Academic journal article International Journal of Education and Development using Information and Communication Technology

A Neomillennial Learning Approach: Helping Non-Traditional Learners Studying at a Distance

Academic journal article International Journal of Education and Development using Information and Communication Technology

A Neomillennial Learning Approach: Helping Non-Traditional Learners Studying at a Distance

Article excerpt


Relying on text-based instruction may be disenfranchising many students, whilst technology enhanced environments can provide significant advantages to a growing market of non-traditional learners. This paper reports on research investigating the perceptions of first year distance education students studying a foundation communications course using a multimodal learning environment. It demonstrates higher levels of engagement are possible when a neomillennial learning approach is adopted for designing course materials catering to a diverse student body, whilst maintaining a balanced environment for more traditional learners. A strong acceptance was moderated by a desire to still receive some print-based materials. However, students reported a preference to receive an electronic version when given a choice.

Keywords: Transmodal delivery; neomillenial, multimodal design; multimedia; learning styles.


The University of Southern Queensland (USQ) is a dual-mode institution with 'triple-option' teaching modes (on-campus, distance education, and online). It is currently the second largest distance education provider in Australia (see Table 1), with 75% of its students studying in this mode, with almost 90 nationalities represented. At USQ, as with many other institutions in Australia, distance education course materials have traditionally been delivered via static printbased packages. However, advances in technology and the greater use of multimedia in education have provided an opportunity for course leaders and designers to enrich students' learning experiences by providing technology-based learning resources that comprise a range of multimedia and online components. A range of forces including, pedagogical, opportunistic, pragmatic, and psychological motivations, have encouraged many educators to adopt these educational technologies to enhance the delivery their courses (Sankey & Birch, 2005). However, it has become increasingly clear that maintaining so many different approaches is economically unsustainable. Aligned with this concern is the increasing demand from off-campus students to be provided with more than simply a correspondence model.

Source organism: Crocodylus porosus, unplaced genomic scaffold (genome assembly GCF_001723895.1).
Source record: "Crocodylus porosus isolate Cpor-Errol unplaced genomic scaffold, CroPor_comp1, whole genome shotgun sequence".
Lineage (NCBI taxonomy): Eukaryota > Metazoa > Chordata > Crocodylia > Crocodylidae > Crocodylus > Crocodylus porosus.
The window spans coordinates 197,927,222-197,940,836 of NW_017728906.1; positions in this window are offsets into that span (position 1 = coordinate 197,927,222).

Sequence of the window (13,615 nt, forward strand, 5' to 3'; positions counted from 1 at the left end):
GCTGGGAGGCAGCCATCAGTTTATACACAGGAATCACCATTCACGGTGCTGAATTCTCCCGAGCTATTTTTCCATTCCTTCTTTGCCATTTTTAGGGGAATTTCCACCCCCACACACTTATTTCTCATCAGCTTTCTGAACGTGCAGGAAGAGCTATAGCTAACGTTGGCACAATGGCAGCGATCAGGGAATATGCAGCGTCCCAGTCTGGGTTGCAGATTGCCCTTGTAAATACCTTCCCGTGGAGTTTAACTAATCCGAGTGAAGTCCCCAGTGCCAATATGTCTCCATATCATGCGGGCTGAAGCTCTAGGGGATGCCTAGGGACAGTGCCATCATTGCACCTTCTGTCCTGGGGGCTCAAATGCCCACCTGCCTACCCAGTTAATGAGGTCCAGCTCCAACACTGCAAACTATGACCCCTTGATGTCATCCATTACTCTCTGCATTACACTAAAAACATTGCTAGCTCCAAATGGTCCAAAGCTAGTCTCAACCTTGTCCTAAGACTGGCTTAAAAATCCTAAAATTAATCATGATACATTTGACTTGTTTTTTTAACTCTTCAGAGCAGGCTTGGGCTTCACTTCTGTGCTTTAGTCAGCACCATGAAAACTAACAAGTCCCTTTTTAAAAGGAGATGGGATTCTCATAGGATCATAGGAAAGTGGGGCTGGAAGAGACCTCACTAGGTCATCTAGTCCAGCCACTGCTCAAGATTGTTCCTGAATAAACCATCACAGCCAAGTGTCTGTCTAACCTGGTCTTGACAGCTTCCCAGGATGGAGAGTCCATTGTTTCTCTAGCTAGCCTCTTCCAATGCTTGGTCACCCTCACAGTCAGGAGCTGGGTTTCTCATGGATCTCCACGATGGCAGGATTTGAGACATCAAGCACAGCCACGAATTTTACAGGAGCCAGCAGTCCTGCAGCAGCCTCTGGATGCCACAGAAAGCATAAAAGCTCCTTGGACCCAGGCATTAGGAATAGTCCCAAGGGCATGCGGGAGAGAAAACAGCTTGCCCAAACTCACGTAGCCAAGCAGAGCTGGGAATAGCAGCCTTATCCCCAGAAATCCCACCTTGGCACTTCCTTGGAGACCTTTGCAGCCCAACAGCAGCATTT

This paper seeks to demonstrate that higher levels of student engagement are possible, and that course materials can be designed to cater to learners with a range of different learning modalities and backgrounds. It also investigates the implications of catering to a wide range of students, proposing that one approach is to consider the notion of a neomillennial learning approach. 'Neo-' in this context meaning 'new', 'millennial' referring to the learning modality required for the new millennium. This should be done whilst considering the ever increased growth of non-traditional learners in our universities and the problems associated with these students accessing an ever increasing quantity of internet based materials. It is proposed that this approach may initially be facilitated by giving students the opportunity to discover their preferred learning modality and by the integration of a range of multimodal learning and teaching strategies. This hypothesis will be supported with a summary of key points from research conducted on the first iteration of the Transmodal delivery of a first year foundation communications course, CMSWOO: Communication and Scholarship, provided to off-campus students at USQ. This study investigated students' perceptions of this new multimodal delivery approach during Semesters 1, 2 and 3 of 2005. In researching CMS1000 a combination of qualitative and quantitative approaches were employed, an approach that has given the researchers, and more importantly the University, a clear indication of how students perceived this new multimodal approach to course delivery, that draws on students' comments and their perceptions of these environments.


Taylor (2004) argues that traditional approaches to learning and teaching will not have the capacity to meet the escalating demands of higher education in the future. …

Search by... Author
Show... All Results Primary Sources Peer-reviewed


An unknown error has occurred. Please click the button below to reload the page. If the problem persists, please try again in a little while.